First off, let me apologize for getting this out a few days late. Some technical difficulties… we had a small server/PC disagreement and I couldn’t access my notes when needed, and some extra family busyness.
You’re not here to read about my chaos however. You’re here to sign up for Round 4 and (hopefully) to enjoy an enlightening post on goal-setting. So let’s do it to it!
Normally, for this particular post, I would write a long post about how we need to make S.M.A.R.T. goals for a our writing lives, but… today I’m going to offer another take on goal setting and how it might not always be so smart to be S.M.A.R.T..
As I noted in the last two Wednesday posts, I’ve been reading a book on labels and human intelligence called Ungifted, by Scott Barry Kaufman. In it he describes how some scientists are refining our understanding of how we are motivated to succeed. Of course, goals and goal-setting would be prime targets for such a a discussion.
In the book, there are two kinds of goals:
- learning goals — these tend to be self-directed, usually involve a personal desire for self-improvement ⇒ lead to mastery
- performance goals — these tend to be motivated by external rewards such as money, status, approval of others ⇒ can lead to fear of failure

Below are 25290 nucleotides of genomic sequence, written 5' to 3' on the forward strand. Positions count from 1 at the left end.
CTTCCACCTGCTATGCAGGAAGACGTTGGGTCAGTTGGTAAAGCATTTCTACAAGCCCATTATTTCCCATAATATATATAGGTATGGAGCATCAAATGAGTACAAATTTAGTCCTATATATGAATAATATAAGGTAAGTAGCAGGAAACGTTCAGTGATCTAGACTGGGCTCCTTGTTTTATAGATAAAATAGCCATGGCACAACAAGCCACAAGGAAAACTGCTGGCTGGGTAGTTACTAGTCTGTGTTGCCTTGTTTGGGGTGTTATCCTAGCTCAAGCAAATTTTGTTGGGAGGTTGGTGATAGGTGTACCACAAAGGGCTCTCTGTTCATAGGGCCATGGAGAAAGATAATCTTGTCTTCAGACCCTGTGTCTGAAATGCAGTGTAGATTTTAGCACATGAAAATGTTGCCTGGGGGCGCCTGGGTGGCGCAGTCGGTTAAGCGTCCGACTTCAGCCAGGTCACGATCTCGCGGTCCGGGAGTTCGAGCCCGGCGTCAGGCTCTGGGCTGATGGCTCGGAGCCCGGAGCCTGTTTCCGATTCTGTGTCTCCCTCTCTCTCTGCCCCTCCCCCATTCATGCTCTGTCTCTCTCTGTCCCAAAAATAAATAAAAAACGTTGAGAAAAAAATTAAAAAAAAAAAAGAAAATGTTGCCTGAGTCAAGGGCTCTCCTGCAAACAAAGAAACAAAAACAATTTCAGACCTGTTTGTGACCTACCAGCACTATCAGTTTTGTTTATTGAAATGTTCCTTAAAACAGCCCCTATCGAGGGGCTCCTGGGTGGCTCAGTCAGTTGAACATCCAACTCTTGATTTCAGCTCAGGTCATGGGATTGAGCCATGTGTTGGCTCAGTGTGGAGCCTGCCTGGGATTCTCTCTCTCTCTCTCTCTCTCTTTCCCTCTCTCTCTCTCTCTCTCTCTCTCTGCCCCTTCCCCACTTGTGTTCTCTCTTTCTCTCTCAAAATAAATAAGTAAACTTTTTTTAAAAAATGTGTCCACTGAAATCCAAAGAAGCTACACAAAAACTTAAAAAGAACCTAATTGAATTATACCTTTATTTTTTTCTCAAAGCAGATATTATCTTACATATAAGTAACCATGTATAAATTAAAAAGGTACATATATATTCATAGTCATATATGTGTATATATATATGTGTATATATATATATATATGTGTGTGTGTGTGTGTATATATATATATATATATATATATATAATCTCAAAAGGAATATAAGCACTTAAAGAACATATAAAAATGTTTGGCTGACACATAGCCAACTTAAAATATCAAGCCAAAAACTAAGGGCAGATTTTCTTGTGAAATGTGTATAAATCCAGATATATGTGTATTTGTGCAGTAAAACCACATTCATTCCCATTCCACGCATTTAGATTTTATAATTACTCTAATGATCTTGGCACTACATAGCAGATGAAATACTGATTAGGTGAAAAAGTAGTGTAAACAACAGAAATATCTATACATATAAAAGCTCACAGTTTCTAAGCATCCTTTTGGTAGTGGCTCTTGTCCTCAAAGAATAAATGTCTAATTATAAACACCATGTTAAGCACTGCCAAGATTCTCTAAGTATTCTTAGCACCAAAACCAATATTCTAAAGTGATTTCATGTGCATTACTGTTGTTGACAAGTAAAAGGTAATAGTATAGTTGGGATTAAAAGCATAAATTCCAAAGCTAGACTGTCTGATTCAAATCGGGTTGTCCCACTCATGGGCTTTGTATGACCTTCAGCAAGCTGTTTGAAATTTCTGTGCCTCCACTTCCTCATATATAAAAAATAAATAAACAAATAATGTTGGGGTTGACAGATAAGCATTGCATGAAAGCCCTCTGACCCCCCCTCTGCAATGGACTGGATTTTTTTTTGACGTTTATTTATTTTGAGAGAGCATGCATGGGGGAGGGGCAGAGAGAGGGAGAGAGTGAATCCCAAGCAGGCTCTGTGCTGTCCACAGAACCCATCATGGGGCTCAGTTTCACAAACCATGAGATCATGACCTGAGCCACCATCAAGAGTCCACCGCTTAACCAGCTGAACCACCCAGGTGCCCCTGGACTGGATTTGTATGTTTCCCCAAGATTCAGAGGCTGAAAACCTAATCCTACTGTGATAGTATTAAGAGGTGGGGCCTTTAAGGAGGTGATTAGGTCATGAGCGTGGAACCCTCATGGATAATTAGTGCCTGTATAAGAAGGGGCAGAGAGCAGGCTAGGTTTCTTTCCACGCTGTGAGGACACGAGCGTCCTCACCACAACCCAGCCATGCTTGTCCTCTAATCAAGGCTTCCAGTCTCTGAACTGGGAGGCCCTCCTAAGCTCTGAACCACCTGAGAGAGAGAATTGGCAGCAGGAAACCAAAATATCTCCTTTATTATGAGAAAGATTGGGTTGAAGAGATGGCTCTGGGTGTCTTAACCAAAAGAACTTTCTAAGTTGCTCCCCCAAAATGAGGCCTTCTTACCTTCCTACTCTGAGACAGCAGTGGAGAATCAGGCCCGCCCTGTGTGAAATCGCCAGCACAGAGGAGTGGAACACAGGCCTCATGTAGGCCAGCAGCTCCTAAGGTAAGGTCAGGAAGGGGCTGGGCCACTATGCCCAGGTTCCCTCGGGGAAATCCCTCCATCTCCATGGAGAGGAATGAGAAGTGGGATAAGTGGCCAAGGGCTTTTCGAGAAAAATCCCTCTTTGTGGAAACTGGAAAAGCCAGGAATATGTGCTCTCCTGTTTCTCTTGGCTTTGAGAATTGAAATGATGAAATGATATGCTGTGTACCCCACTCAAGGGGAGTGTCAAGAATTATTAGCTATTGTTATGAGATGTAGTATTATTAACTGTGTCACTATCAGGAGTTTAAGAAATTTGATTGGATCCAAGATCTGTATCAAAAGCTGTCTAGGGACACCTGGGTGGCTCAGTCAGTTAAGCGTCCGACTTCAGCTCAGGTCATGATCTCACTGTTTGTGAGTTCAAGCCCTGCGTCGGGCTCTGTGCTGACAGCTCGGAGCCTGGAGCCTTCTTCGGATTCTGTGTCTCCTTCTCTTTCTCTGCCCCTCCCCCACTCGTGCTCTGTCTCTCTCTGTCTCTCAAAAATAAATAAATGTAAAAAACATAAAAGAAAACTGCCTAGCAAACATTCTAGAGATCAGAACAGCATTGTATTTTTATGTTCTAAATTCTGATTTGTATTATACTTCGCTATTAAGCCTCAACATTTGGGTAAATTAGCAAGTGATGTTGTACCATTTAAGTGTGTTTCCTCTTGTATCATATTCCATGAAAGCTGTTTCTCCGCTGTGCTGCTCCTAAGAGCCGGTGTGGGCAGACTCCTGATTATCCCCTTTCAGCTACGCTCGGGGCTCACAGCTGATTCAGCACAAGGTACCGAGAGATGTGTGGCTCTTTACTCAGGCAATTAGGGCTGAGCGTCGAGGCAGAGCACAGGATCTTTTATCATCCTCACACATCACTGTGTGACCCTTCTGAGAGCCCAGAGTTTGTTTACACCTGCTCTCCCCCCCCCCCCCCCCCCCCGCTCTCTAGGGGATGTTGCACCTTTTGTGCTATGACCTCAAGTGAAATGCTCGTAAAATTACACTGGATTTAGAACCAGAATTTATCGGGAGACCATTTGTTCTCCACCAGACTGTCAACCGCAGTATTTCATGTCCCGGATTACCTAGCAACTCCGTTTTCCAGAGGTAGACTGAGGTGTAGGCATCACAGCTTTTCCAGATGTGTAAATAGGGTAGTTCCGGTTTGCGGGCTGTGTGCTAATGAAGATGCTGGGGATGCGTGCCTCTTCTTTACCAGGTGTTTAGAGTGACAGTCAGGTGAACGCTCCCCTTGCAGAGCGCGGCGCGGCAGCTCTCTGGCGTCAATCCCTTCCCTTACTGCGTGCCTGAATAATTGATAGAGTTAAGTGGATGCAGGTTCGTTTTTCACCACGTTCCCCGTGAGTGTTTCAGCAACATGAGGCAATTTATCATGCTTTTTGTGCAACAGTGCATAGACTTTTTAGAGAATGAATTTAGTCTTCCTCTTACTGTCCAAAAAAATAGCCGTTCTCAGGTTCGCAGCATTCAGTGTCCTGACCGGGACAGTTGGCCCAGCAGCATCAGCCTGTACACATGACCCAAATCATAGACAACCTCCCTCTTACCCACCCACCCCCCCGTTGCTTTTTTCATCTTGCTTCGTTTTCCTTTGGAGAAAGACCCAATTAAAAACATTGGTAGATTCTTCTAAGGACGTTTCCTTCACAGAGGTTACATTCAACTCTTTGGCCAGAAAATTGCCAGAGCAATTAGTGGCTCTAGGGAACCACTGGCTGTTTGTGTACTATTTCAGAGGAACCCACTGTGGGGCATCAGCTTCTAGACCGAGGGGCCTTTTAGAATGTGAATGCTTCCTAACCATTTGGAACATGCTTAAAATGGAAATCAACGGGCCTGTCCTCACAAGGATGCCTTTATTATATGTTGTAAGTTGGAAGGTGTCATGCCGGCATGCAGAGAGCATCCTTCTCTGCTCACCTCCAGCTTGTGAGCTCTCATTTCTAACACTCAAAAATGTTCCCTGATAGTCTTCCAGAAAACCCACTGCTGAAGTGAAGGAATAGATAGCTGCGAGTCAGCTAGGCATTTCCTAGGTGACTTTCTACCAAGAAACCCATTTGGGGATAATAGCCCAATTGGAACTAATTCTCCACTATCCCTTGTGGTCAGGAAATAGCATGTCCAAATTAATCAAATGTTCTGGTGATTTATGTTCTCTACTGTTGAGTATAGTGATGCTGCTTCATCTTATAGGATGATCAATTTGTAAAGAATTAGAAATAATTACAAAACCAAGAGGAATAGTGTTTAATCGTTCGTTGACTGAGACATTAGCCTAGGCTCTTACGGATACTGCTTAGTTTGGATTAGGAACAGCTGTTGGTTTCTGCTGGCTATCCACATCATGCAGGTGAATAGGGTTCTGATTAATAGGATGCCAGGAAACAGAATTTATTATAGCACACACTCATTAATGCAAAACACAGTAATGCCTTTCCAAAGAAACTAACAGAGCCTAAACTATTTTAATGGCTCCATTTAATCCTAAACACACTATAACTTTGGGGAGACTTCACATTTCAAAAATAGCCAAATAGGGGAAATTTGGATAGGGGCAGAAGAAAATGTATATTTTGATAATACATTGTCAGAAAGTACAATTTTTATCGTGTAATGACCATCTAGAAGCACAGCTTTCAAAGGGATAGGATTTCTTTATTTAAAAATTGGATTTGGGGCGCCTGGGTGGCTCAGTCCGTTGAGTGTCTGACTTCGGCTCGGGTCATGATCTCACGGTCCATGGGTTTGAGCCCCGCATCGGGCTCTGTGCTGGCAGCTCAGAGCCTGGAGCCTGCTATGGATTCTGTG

Both have their uses. Balance seems to be key, but as many scientists have noted, our lives are driven by performance-related goals, not learning ones. Or, in other words, the world demands our performance over our inner growth.
Thing is, you see that small addendum at the end of the bit about performance goals? When we are working to please others all the time at the expense of bettering ourselves, we can stifle our creativity and motivation. We can create a personal helplessness where we chastise ourselves for not being good enough or where we refuse to try new things for fear of looking foolish or dumb. We become distracted from our intentions as we focus on what can go wrong and how to stop those things, building anxiety and stress, instead of getting to work and staying on task when things get harder.
How do these types of goals compare with the S.M.A.R.T. pattern?
- Specific – target a specific area for improvement.
- Measurable – quantify or at least suggest an indicator of progress.
- Achievable – have the specific skills needed to achieve the goal
- Realistic – state what results can realistically be achieved, given available resources.
- Time-related – specify when the result(s) can be achieved
I can already see some potential conflicts. How about you?
This isn’t to say you should stop setting goals according to the S.M.A.R.T. pattern. There are good reasons to use it, the biggest of which is that well thought-out goals using this pattern work when you need to get something done. However, we have other needs that we should note when we set goals for ourselves too. And satisfying these more personal needs will hold us strong when we have a lot more demands for our performance.
I’d be curious to know what you think here. Do you find your goal-setting in balance with your life or not? Did you ever wonder why some goals worked better than others? Feel free to comment here, on your own blogs via the linky, or even via a our FB page…